Monday, December 17, 2012


executive summary by darmansjah

Trails hiking in the highlands of Wales generally show extreme or rugged coast. But, from May, the exploration of this country will be a little easier, because the Wales Coast Path has been completed is made. This path connects the routes that are dispersed to create a pedestrian path along the 1,657 km. Wales Coast Path will bring you to browse through the edge of the Atlantic Ocean and Irish Sea, past the medieval castle, and across a number of cities such as Cardiff and Tenby. Later, this line will be equipped with a bike path.

West Pembrokeshire coast in Wales

 cardif city hall
 caerphilly castle

Holidays in Wales

Wales originally meant “A Stranger” or “Foreigner” is a beautiful place to live and visit. It is located on the western side of Great Britain, known for its warm Welsh welcome. Wales has a strong musical and cultural tradition and well-known for its choirs, and singers of many special styles. With beautiful scenery, many attractive mountains, hills, valleys, cathedrals, abbeys, standing stones, rivers, and hundreds of castles it stood as a perfect holiday spot for tourists.

'pembrokeshire-coast' National parks

• Uninhabited Islands Pembrokeshire Coast also includes a scattering of offshore islands many of which, like Skomer and Skokholm Islands, were named by the Vikings who cruised this coast between the eighth and tenth centuries. Though people lived on most of these islands since prehistoric times and farmed them into the 20th century only Caldey Island is inhabited today.
• Stonehenge Source While the park’s heart is along the coast it does feature some inland areas including the Preseli Mountains. These mountains are perhaps most famed as the source of bluestones used in the construction of Stonehenge. The effort involved in moving the massive stones 250 miles (400 kilometers) may evidence a rather advanced prehistoric society.
• Secret Waterway The Daugleddau Estuary, known to locals as the “secret waterway,” has its upper reaches within the park itself. The estuary’s banks are lined with ruined Norman castles and ancient coal mines.
• Walkers' Wonderland While water dominates the park landscape Pembrokeshire Coast is also a spectacular place for walkers to stretch their legs along dozens of Wales’ best beaches, headlands, bays, cliffs, and scenic seaside towns. The park has 621 miles (1,000 kilometers) of trails, including one-hour strolls and 186 miles (299 kilometers) of the Pembrokeshire Coast National Trail. Year-round Coastal Bus Services, designed for walkers, cover the entire route so that strollers can set their own itineraries.
• Human Legacy This appealing coastline has been home to humans since far before the dawn of recorded history. Today visitors can explore a legacy including Iron Age hillforts and burial mounds, the castles and churches of later eras, and even old airfields that testify to the coast’s strategic importance during World War II. St. Davids, set on a rugged peninsula, is the reported birthplace of its namesake saint and a former pilgrimage center of the Middle Ages.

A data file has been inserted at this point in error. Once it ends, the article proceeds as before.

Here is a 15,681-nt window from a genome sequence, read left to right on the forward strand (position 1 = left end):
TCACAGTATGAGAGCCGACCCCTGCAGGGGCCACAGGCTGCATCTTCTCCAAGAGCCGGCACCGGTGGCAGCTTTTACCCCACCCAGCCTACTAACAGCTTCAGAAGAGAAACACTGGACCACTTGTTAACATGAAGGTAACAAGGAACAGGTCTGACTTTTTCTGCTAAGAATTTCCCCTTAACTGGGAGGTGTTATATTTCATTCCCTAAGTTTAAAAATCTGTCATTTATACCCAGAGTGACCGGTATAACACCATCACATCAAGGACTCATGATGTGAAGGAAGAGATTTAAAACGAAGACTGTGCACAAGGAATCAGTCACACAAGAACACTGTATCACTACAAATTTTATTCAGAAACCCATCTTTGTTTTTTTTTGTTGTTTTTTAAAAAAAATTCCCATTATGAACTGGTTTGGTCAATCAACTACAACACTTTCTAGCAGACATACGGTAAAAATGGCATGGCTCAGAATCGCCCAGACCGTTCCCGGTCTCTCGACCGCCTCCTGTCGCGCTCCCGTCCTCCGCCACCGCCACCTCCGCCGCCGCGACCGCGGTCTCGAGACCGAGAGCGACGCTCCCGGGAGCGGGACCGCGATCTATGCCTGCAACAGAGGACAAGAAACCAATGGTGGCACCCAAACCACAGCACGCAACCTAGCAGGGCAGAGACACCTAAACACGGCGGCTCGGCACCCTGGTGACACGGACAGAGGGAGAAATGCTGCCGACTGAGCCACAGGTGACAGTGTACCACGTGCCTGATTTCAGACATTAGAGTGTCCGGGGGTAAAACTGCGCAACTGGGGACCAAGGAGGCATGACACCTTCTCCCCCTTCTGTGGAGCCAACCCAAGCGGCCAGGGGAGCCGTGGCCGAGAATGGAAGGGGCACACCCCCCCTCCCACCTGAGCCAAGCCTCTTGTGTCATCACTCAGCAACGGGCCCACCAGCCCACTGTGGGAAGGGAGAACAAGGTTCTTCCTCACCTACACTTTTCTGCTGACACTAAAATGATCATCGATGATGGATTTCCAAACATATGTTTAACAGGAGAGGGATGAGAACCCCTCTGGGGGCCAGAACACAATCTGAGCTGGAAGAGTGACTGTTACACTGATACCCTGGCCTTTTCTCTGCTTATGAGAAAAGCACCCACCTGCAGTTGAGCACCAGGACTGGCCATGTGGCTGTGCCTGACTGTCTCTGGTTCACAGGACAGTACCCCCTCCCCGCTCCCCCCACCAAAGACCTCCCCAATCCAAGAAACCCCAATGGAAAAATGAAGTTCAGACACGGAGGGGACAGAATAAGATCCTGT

How to Get There
Trains run to the communities of Fishguard, Haverfordwest, and Pembroke Dock and busses run six days a week to connect every community in the county. With a bit of advance planning it’s even possible to arrive at the park by ferry.
When to Visit
Summer is the busiest season on the coast, when fair weather is best for beaches and boating and the frequency of everything from festivities to transport options is a bit greater. But each season offers its own rewards and something is on in the area year-round.
How to Visit
Explore the park’s offshore islands by taking a boat bus. Park your car at St. Davids and ride to the beautiful port of St. Justinian where you can board boats for island excursions. Seabirds, seals, dolphins, and even whales may be seen in these waters.


Brecon Beacons

Elan Valley

We can see three Grand National parks in Wales including Snowdonia, the Brecon Beacons and the Pembrokeshire Coast. One of the famous and must see place in Wales is the summit of Snowdon Mountain, which is the highest point in England and Wales. Other eye-catching place is the Elan Valley is known for its moorland, rivers, woodland, marshlands and reservoirs. To stay, amazing and cool accommodations like Celtic Haven providing good offers like Short Break Wales and Wales holiday Cottages  also available near to the famous spots.

summit of Snowdon Mountain

1 comment:

  1. What a wonderful description of a place I am visiting soon! Thank you!